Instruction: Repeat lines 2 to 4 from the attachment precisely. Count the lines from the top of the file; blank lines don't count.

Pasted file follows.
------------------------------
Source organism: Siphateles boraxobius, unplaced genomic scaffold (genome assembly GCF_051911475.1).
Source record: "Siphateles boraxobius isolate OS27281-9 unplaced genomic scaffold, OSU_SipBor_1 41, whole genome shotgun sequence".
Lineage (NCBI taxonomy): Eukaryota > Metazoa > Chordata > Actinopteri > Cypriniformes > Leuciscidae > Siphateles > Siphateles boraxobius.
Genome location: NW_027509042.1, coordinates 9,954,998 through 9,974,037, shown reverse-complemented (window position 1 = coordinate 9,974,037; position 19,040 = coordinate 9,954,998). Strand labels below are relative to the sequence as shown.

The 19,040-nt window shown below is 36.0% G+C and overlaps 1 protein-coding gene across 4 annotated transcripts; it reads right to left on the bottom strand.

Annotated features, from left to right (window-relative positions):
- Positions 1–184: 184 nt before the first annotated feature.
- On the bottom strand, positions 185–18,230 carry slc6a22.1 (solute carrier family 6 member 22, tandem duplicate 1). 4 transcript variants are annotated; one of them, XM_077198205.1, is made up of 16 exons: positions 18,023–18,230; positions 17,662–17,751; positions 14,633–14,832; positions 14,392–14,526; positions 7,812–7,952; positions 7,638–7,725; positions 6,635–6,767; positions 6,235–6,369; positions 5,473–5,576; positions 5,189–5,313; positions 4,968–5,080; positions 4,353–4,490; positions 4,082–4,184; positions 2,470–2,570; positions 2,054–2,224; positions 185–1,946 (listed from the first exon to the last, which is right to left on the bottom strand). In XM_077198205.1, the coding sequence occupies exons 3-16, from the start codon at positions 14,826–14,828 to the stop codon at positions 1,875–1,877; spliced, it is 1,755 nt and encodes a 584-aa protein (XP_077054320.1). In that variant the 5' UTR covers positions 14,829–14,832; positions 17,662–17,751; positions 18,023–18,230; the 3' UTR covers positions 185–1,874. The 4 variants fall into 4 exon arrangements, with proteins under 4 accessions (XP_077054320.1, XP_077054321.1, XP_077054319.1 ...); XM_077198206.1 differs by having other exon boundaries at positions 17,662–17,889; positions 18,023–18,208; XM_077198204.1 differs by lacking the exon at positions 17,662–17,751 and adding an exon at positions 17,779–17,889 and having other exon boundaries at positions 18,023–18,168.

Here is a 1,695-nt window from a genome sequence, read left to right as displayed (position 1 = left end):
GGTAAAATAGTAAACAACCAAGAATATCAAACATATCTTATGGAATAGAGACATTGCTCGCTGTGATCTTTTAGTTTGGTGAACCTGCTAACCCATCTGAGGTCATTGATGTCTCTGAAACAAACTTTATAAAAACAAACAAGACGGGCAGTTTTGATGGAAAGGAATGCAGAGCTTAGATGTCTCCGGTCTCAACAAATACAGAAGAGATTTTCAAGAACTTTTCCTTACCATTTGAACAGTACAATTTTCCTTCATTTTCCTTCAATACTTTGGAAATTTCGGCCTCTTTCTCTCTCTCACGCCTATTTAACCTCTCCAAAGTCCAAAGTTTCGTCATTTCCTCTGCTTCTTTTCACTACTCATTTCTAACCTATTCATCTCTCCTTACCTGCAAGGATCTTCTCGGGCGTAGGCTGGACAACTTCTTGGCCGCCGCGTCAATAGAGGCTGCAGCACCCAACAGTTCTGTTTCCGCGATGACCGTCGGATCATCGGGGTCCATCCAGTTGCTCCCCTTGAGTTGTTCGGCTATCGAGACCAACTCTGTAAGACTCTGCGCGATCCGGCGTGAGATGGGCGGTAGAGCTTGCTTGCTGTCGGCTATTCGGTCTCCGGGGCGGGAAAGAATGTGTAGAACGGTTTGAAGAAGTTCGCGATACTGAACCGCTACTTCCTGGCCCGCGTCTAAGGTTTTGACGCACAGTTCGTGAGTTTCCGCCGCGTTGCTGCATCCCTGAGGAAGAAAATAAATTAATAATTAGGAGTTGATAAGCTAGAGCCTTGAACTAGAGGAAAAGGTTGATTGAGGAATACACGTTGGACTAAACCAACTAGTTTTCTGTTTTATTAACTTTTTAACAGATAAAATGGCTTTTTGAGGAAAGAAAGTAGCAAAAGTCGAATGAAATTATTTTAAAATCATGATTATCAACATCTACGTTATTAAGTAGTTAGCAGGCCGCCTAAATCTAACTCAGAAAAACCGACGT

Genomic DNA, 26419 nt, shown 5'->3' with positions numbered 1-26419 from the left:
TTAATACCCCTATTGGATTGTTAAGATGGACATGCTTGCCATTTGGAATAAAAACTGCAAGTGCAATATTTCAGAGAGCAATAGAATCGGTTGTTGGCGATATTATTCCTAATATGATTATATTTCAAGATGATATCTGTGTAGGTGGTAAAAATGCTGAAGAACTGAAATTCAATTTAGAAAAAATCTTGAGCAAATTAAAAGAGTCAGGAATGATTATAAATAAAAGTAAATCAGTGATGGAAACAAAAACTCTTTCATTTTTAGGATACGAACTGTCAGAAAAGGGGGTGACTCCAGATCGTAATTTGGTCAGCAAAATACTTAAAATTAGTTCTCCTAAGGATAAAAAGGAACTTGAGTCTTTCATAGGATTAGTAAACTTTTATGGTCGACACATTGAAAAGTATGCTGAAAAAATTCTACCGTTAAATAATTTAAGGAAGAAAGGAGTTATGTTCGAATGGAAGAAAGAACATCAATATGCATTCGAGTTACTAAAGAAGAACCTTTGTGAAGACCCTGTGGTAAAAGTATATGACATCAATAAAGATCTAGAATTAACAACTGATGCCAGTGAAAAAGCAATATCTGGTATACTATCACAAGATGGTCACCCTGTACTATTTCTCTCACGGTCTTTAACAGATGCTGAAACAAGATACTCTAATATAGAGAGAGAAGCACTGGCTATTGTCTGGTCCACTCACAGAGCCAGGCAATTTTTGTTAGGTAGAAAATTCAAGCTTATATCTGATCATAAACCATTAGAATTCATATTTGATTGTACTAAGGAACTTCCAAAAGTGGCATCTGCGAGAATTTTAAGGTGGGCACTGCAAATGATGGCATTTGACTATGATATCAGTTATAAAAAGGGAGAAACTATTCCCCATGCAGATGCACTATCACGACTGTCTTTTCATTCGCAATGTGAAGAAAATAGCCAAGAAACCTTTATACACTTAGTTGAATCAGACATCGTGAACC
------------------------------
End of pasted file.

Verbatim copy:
Source record: "Siphateles boraxobius isolate OS27281-9 unplaced genomic scaffold, OSU_SipBor_1 41, whole genome shotgun sequence".
Lineage (NCBI taxonomy): Eukaryota > Metazoa > Chordata > Actinopteri > Cypriniformes > Leuciscidae > Siphateles > Siphateles boraxobius.
Genome location: NW_027509042.1, coordinates 9,954,998 through 9,974,037, shown reverse-complemented (window position 1 = coordinate 9,974,037; position 19,040 = coordinate 9,954,998). Strand labels below are relative to the sequence as shown.